The Caribbean Court of Justice, or CCJ, has ruled that limiting presidential terms to just two terms in office in Guyana is not unconstitutional. The move prevents former Guyanese President Bharrat Jagdeo, who previously served two presidential terms, from ever running again.
The historic ruling was made in the Trinidad-based court, countering a verdict handed down by former acting Chief Justice Ian Chang two years ago. It also upheld the decision made by the Court of Appeal.
Cedric Richardson, the private citizen who brought forth the challenge to the term limits in December 2014, contested that the 2001 constitutional amendments, which limited presidential terms to just two and outlined the professional qualifications each presidential candidate should possess, curtailed “the democratic rights and freedom of the electorate.”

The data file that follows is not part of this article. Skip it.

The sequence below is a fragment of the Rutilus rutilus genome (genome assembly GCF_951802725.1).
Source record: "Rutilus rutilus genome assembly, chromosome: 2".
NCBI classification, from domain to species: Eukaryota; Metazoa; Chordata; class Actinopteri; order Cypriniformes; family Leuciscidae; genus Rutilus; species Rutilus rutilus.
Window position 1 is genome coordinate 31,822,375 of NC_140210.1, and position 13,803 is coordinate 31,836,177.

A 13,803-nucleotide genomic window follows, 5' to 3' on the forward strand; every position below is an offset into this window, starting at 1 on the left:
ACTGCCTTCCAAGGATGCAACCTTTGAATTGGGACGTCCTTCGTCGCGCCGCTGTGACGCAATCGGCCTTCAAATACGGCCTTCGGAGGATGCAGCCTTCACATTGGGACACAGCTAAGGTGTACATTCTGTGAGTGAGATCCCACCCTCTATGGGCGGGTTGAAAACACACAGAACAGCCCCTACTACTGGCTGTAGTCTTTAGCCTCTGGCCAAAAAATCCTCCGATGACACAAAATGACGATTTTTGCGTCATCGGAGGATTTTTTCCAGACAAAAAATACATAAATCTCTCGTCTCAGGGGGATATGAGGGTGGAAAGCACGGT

He also argued that the move would, in effect, prevent someone like Jagdeo from ever running for a third term as president.
Judge Chang ruled in favor of Richardson, noting that presidential term limits were unconstitutional without convening a national referendum for the people to decide.
Outgoing CCJ President, Judge Denis Byron, however, explained his decision, saying that Guyana's constitutional amendments were “validly enacted.”
The term limit challenge emerged in the lead up to the 2015 general elections, which the People's Progressive Party, or PPP, lost to the A Partnership for National Unity + Alliance for Change, or APNU+AFC Coalition after retaining office for 23 years, according to Caribbean 360.
It was during this period that Jagdeo served two presidential terms. His presidency was marked by significant advancements in education, healthcare, land reform and other public sectors, as well as initiatives to help combat climate change.
Jagdeo has received several honorary doctorate degrees, including from the University of Central Lancashire (Britain) and Patrice Lumumba People's Friendship University (Russia).